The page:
The other important thing that contour lines can tell you is whether the terrain (or the ground that you will be traveling over) is steep or flat. When contour lines are very close together, it means that the elevation is changing quickly, which tells us that the terrain will be steep. On the other hand, if the contour lines are very far apart, there is little elevation change, which means that the terrain is flat. Using the picture below, try to identify which areas are steep and which are flat.

Click on the picture for the answer!

Click on the picture for the answer!



Compass Rose

The compass rose is located in the map legend and is circled in red in the image below.

Compass Rose

The compass rose shows us which direction is True North and which direction is Magnetic North. This can be useful when orienting a map, which means lining the map up to how things appear in real life. To use the compass rose to orient a map, you will also need a compass. (Note: it is possible to orient a map without a compass simply by lining up features on a map with how they appear in real life.)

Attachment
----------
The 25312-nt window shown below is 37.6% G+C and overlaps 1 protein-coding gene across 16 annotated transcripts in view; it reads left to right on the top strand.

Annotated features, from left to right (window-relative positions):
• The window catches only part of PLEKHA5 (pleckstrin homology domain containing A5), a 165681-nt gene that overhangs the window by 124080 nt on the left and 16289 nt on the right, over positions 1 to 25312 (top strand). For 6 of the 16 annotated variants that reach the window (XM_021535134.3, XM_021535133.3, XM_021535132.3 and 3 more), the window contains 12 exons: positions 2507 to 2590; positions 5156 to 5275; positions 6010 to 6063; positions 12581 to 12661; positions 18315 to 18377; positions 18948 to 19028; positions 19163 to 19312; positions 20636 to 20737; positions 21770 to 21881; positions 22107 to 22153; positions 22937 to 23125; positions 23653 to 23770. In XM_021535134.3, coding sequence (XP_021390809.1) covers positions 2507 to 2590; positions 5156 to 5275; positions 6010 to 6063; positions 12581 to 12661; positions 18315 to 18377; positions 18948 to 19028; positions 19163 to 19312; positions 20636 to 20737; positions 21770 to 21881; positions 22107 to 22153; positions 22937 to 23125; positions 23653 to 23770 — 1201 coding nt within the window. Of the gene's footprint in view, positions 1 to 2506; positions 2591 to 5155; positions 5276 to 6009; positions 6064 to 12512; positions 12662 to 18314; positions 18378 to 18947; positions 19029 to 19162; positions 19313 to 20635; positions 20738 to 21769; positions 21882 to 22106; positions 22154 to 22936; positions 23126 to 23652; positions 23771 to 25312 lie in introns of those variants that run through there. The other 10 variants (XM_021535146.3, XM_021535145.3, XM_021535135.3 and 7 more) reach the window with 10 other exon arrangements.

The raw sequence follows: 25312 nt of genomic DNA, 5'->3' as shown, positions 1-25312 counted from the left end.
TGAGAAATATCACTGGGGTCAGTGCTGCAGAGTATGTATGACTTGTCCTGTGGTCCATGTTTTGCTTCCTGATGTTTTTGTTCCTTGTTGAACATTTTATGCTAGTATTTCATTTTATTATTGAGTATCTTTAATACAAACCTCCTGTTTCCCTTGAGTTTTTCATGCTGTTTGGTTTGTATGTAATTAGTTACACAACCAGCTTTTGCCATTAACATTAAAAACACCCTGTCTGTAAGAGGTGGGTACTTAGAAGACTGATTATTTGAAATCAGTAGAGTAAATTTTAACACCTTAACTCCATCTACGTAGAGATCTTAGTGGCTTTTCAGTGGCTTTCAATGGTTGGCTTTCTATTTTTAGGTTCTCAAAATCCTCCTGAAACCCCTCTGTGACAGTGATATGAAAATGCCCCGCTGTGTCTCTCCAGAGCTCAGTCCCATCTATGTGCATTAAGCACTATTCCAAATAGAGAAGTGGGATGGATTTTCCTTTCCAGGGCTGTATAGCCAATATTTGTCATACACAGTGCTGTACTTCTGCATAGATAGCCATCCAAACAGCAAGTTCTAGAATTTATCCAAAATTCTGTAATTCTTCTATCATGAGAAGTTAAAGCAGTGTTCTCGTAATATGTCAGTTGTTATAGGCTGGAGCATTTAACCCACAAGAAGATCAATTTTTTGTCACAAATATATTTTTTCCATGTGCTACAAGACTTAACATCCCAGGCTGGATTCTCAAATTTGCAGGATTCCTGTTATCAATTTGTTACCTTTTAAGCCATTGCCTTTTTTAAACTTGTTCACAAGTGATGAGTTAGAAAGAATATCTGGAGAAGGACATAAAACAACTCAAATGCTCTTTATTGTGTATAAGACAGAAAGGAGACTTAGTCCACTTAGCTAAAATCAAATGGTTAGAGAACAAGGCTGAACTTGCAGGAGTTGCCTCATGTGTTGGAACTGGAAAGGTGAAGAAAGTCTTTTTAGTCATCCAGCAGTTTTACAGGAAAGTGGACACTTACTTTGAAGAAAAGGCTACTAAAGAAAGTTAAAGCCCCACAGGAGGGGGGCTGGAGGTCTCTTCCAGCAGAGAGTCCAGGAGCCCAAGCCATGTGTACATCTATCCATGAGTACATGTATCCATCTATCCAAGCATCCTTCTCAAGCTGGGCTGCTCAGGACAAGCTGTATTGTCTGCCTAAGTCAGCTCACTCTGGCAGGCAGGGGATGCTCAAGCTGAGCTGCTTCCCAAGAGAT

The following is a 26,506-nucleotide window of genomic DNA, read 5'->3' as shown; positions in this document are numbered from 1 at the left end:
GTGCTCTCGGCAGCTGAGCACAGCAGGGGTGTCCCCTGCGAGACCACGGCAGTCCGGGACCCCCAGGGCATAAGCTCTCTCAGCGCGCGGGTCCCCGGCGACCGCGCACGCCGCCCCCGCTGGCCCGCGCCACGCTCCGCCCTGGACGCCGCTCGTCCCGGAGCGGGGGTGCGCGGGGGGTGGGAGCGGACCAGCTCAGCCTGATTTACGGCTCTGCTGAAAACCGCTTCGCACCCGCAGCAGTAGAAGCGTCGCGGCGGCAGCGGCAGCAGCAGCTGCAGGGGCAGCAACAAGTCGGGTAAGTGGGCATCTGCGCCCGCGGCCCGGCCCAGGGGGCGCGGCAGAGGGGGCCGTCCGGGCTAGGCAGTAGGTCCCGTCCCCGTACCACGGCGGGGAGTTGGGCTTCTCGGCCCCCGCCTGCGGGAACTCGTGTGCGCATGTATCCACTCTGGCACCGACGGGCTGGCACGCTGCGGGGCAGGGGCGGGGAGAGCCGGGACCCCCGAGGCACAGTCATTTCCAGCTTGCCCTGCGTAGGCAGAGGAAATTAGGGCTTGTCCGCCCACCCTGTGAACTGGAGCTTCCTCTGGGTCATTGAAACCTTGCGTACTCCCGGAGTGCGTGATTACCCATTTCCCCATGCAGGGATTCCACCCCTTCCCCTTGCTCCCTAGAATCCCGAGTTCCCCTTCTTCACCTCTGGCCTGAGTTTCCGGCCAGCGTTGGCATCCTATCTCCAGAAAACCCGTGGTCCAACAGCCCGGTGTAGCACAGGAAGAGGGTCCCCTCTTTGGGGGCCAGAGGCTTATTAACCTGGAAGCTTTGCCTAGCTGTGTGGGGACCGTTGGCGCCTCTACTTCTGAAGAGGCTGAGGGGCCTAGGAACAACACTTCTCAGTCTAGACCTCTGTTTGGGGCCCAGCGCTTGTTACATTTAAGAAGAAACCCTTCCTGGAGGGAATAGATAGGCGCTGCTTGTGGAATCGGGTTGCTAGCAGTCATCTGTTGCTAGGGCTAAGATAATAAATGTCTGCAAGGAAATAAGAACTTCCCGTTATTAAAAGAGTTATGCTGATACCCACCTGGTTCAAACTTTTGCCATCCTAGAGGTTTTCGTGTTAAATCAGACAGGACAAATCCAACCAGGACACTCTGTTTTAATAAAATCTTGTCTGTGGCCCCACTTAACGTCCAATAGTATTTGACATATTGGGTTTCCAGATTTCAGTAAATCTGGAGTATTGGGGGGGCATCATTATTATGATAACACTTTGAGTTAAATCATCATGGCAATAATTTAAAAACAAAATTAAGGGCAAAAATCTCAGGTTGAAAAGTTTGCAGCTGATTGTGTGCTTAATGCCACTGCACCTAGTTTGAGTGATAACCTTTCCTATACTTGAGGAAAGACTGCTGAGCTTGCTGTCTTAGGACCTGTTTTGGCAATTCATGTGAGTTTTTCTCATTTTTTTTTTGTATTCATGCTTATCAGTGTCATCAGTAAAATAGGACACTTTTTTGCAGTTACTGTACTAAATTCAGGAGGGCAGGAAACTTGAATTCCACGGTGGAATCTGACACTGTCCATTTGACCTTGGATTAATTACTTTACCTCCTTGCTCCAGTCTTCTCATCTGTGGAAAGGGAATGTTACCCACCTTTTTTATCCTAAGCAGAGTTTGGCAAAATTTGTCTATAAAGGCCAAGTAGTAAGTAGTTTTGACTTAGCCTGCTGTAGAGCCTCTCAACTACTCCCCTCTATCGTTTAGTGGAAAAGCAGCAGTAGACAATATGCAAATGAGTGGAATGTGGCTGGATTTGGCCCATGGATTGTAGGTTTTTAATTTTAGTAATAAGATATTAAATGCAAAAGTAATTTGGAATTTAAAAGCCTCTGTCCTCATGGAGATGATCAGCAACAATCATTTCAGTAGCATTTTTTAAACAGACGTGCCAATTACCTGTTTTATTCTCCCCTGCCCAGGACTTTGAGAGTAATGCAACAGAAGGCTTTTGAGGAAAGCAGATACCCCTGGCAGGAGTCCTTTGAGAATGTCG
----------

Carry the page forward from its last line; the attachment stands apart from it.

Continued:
Compasses work using magnets which are attracted to the magnetic poles of the Earth. Therefore, when orienting a map, it is important to use the magnetic north line. Be sure that the map is flat on the ground. Then, line your compass needle up with North and rotate the map until magnetic north is directly under the north arrow. Be aware that strong magnets in the area such as belt buckles or even screws in a table can effect the compass, so be sure to use an area clear of such items. Also note that because Magnetic North changes over time, it is important to have a current map.

Oriented Map


For questions on map reading, don’t hesitate to Contact Us or join us for one of our activities!